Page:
Now, a more interesting question to ask would be: is it in principle possible to implement insertion sort for lists? And, the answer here is: "it depends". If you take the definition of insertion sort from Cormen's book or similar literally, then there is no way, because constant element access time is a requirement and by its nature list doesn't satisfy that requirement. However, if you relax that requirement and only satisfy some other properties of the algorithm, then there may be a solution!

Some properties of the algorithm that may be satisfied together:

  1. The sorting is in place, only constant (and small) amount of extra memory needs to be allocated.
  2. At any given time there is a sorted and unsorted part of the collection.
  3. There is a helper insert function which, given an element and a sorted portion of the collection will insert the element into that collection such that the order established by the comparison function is not violated.
  4. The running time is the same.
  5. The behavior exhibited by completely sorted and reversed inputs are the same.

I'm not going to prove the claim about running time, but, informally, you can see why this would be true: insert would either perform constant time operation by prepending an element to the list, or by appending it to the list. Or, it will look through the entire list to find the correct position to insert the element. Now, we look at each element of the list exactly once, and apply insert to it exactly once, thus, in the worst case, we will do N * N comparisons, (where N is the number of elements in the list).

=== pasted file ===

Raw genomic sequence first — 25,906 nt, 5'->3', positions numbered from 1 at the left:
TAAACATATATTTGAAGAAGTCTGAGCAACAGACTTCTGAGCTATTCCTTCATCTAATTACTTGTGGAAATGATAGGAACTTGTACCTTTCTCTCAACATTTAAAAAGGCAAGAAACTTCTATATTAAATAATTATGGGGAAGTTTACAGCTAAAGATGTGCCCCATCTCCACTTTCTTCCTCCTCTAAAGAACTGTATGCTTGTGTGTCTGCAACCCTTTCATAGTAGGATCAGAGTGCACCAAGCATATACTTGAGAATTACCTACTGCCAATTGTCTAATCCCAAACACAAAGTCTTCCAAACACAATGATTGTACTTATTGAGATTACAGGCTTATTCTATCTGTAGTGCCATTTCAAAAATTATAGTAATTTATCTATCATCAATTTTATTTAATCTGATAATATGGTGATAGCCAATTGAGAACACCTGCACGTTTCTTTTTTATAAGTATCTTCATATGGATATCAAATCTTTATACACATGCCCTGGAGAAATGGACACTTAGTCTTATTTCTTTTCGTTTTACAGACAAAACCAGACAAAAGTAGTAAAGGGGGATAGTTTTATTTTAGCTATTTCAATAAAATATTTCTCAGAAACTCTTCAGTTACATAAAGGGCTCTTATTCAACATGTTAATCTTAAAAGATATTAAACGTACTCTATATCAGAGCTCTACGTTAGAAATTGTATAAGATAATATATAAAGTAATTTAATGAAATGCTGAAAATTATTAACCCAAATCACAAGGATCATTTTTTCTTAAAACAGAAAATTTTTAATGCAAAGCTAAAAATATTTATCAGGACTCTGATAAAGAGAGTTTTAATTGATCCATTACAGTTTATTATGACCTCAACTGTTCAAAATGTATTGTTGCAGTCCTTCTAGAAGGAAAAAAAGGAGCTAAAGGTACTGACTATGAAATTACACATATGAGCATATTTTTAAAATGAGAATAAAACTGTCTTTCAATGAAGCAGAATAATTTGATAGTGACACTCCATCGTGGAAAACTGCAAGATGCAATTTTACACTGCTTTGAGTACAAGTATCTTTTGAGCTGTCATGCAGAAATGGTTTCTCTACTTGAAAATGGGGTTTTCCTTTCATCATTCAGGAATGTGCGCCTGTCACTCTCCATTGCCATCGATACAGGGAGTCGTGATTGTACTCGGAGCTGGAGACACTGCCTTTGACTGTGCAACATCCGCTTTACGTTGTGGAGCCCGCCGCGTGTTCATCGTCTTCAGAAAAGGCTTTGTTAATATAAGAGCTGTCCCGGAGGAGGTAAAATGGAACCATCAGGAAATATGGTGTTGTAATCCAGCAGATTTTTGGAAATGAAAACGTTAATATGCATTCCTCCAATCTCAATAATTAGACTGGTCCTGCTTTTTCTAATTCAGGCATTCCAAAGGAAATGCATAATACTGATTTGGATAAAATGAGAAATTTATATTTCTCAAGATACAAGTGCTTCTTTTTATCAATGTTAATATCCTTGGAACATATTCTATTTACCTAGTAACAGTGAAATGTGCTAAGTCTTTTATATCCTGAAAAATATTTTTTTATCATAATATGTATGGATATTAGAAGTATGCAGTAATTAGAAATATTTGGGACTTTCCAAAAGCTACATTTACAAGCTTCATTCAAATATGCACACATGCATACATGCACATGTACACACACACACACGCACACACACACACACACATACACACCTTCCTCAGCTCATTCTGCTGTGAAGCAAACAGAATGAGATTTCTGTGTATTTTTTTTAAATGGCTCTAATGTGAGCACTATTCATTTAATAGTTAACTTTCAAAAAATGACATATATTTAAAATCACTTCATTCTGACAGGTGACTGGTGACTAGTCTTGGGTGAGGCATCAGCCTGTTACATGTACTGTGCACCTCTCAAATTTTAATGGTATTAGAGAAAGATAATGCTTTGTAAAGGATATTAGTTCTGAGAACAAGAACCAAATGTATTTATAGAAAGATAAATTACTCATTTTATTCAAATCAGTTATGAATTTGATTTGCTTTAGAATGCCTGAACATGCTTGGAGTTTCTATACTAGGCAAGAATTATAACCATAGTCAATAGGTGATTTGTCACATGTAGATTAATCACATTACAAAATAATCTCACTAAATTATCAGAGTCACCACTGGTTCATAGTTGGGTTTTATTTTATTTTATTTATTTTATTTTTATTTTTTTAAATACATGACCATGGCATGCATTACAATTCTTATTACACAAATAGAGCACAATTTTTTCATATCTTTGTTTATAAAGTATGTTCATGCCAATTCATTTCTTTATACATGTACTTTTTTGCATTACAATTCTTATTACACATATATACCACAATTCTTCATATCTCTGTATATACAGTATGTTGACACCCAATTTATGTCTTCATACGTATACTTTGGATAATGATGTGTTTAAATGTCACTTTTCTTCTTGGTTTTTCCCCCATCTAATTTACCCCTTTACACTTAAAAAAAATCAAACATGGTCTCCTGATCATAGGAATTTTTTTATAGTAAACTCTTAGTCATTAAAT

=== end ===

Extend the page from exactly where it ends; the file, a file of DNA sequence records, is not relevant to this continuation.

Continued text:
Below is a possible implementation:

(defpackage :doodles (:use :cl :iterate))
(in-package :doodles)

(defun insert (list elt cmp previous-tail)
  (when (funcall cmp (car elt) (car list))
    (setf (cdr elt) list
          list elt)
    (return-from insert (values list previous-tail)))
  (when (funcall cmp (car elt) (car previous-tail))
    (iter
      (for tail :on (cdr list))
      (for prev :on list)
      (when (funcall cmp (car elt) (car tail))
        (setf (cdr prev) elt
              (cdr elt) tail)
        (return-from insert (values list previous-tail)))))
  (setf (cdr previous-tail) elt
        previous-tail elt)
  (values list previous-tail))

(defun insertion-sort (list cmp)
  (let ((sorted list)
        (unsorted (cdr list)))
    (setf (cdr sorted) nil)
    (iter
      (with sorted-tail := sorted)
      (for unsorted-head :on unsorted)
      (multiple-value-bind (head tail)
          (insert sorted unsorted-head cmp sorted-tail)
        (setf sorted head
              sorted-tail tail))
      (finally
       (progn
         (setf (cdr sorted-tail) nil)
         (return sorted))))))
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-1
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The insertion sort problem is an interesting topic for Lispers because of singly-linked lists.

additional descriptions

Page1 Page2 Page3

(defun insertion-sort (list)
  (let ((tmp))
    (do ((i-node list (rest i-node))) ((null i-node) list)
      (do ((j-node (rest i-node) (rest j-node))) ((null j-node))
        (when (> (first i-node) (first j-node))
          (setq tmp (first j-node))
          (rplaca j-node (first i-node))
          (rplaca i-node tmp))))))
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  • 2
    \$\begingroup\$ You have presented an alternative solution, but haven't reviewed the code. Please explain your reasoning (how your solution works and why it is better than the original) so that the author and other readers can learn from your thought process. \$\endgroup\$ – AGirlHasNoName Jul 22 '18 at 15:17
  • \$\begingroup\$ I did explain my ideas but insertion sort has to be implemented by vector, not list, maybe. I dispressd Lispers did not understand my wit. \$\endgroup\$ – Haruo Wakakusa Jul 23 '18 at 21:32